CyberTech Rambler

June 30, 2006

Microsoft sued over Windows Genuine (Dis)Advantage

Filed under: Uncategorized — ctrambler @ 12:42 pm

Surprise, surprise, Microsoft is sued over Windows Genuine (Dis)Advantage (WGA).

Some folks has seen similarity between this and the Sony Rootkit fiasco. I see the similarities but also glaring differences. The similarities are:

  1. The software aims to protect the producers, not the consumers
  2. Software were installed without giving users enough information about it, i.e., dishonest.
  3. Both phone home.

Differences are:

  1. Windows Genuine (Dis)Advantage had “damaged” some computers. If you have a legal copy of Windows but WGA says you are not, then you suffer “damages”. Some reports says that there are prominient notices on the computer saying you are using a pirated copy. If you are not a pirate, at least your reputation is “damaged”. Legitimate customers need not have to go through the humiliating process of calling (and convincing) Windows Tech Support that their copy is genuine. So far, there is not much real damage done by Sony Rootkit besides making one’s computer vulnerable.
  2. WGA is not something you can not install because it is an integral part of Windows Update, a critical component if you are a Microsoft user. At least with Sony you can play your CD in your HiFi without being affected. In today’s world, asking a person to use Microsoft Office on an isolated (not connected to a network of any sort) is normally not an option.

PJ of Groklaw, in her blog post about this subject, says that she had tried very hard (but ultimately failed) to resist using iTune since iTune change its terms and conditions. I seriously dislike the idea that T&C can change at software’s company’s whim. The law needs to clarify whether this should be allowed. It is rather disappointing that the lawsuit did not address this issue. May be it is the wrong avenue.

Microsoft spokeperson dismiss the lawsuite as “baseless”. Microsoft is the defendent, so of course it will say that. It may be difficult to prove that Microsoft commited something illegal as the case is less clearcut than Sony Rootkit, but baseless is too far a stretch. His arguement that WGA is not a spyware because “Spyware is deceptive software that is installed on a user’s computer without the user’s consent and has some malicious purpose”. Phoning home everyday without telling users you do that is certainly deceptive. Spyware is “spying using software”. You do not have to show malicious intent when spying. In fact, parental spying usually has good intention for the receipient at the other end of the stick.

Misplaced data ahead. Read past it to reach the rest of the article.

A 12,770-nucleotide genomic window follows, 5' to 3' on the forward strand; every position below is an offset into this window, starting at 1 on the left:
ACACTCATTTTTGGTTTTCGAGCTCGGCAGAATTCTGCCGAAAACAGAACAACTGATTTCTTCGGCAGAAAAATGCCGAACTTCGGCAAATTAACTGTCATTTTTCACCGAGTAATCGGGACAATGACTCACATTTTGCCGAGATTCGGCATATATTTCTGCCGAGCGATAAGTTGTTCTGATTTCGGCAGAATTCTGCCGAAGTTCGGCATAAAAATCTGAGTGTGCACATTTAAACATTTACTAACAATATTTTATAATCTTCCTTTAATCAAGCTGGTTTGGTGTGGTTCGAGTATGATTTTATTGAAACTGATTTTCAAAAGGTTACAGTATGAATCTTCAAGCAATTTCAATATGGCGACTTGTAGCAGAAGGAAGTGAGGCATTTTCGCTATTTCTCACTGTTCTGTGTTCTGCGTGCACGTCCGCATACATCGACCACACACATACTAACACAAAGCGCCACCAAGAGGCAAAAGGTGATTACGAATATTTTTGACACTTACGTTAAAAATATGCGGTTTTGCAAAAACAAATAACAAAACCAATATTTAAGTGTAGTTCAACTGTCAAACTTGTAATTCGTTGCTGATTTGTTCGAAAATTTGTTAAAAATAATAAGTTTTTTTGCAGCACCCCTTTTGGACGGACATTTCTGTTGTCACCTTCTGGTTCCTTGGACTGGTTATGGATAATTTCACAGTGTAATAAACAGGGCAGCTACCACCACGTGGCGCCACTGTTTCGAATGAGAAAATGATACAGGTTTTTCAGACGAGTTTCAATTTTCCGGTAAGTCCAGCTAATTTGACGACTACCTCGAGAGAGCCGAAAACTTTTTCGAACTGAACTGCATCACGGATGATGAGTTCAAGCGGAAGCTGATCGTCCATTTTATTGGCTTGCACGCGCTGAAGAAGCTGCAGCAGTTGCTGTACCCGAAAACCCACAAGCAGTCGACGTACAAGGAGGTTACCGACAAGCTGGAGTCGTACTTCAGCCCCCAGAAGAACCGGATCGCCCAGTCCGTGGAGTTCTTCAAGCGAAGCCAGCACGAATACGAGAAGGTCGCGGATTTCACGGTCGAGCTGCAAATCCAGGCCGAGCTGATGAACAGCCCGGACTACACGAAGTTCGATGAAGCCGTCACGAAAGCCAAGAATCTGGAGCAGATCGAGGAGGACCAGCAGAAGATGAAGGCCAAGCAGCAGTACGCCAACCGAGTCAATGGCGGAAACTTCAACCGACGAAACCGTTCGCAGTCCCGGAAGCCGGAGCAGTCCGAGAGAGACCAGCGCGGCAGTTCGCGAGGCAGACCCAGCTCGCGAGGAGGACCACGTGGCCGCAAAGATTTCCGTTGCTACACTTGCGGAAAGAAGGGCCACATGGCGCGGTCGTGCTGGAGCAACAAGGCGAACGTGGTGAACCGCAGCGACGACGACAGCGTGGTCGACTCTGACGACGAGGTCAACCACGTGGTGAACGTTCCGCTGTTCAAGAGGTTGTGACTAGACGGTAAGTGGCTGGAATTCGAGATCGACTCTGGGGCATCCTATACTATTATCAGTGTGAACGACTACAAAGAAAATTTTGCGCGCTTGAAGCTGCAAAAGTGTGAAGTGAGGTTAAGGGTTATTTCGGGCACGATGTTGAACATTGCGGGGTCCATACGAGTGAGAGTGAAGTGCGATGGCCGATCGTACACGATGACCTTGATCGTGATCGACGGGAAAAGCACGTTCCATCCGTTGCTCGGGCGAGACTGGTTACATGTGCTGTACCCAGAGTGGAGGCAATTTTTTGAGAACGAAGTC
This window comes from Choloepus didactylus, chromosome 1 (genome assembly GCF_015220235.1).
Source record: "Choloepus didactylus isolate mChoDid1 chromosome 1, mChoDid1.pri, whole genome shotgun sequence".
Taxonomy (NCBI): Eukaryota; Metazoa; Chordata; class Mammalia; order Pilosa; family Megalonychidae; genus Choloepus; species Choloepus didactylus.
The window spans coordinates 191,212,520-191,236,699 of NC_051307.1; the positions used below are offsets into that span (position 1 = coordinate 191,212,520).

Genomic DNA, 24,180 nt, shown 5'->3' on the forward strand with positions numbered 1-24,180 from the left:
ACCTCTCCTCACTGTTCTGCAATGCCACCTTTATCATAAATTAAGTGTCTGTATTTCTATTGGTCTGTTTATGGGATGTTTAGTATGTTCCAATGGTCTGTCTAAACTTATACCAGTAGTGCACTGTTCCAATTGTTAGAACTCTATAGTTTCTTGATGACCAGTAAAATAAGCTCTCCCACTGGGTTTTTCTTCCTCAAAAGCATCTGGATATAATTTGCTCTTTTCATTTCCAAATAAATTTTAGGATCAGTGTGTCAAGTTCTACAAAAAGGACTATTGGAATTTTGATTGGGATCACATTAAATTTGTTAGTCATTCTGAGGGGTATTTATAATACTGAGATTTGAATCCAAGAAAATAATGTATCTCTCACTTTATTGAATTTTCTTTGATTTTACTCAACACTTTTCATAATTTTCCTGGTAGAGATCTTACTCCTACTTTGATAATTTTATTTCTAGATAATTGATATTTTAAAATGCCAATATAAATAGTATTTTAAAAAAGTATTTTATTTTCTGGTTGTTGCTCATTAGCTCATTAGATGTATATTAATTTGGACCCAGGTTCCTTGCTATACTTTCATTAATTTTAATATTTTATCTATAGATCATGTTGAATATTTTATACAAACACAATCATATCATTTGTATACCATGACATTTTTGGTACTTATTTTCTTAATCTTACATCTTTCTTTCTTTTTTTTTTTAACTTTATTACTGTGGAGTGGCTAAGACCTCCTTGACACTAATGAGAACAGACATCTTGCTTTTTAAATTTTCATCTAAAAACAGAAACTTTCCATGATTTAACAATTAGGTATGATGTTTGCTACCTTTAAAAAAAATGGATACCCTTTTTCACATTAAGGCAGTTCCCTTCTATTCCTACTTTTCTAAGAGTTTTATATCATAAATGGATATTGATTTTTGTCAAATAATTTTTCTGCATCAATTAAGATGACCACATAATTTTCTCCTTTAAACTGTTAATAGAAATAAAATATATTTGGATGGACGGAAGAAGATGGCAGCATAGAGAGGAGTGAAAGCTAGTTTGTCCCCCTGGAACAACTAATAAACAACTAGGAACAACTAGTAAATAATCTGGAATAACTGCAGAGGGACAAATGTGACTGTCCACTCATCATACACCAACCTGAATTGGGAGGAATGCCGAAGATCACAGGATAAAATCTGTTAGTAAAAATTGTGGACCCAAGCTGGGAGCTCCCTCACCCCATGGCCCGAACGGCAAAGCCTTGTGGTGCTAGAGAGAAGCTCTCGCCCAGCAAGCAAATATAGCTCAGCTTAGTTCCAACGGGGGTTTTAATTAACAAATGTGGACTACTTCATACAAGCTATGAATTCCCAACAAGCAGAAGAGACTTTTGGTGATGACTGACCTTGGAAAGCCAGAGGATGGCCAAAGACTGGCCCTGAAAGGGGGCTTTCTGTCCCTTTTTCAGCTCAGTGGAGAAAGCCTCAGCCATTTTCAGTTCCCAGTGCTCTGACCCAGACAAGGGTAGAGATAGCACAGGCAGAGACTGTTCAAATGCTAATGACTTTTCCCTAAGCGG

OK, assume I buy the argument that user consents were granted. I will then be immediately confronted by the issue of whether users are coerced into granting permission. As it is an “addon”, not an original component of existing Windows Software, this meant users had not agreed to use WGA when they bought the software. However, to receive updates, which they are entitled to, you must install WGA. There is strong evidence of coercion here.

Actually, in the long run, all matters discussed above and in the lawsuit does not matter. Microsoft’s reputation is damaged. Whatever trust they built up over the years has been destroyed by the way they push WGA out as critical update. Critical updates usually means update that protects users from malicious software such as virus and backdoor. WGA is not a critical component by any account. Labelling WGA as critical update while it is clearly not meant to me that we cannot trust what Microsoft regards as “critical update”. They are willing to push things onto you under this disguise and this abuse my trust in them. As Microsoft is dabbling in security software now and in security, trust is very important. How can I trust that Microsoft will not label their own dubious software as malware? It is certainly forseeable that Microsoft will permits all communication between your computer and their servers, whatever the purpose of the communication is. It is like asking the fox to guard the hen house.

This is what the long term damage to Microsoft lies. Not WGA or any DRM or anti-piracy move it takes.


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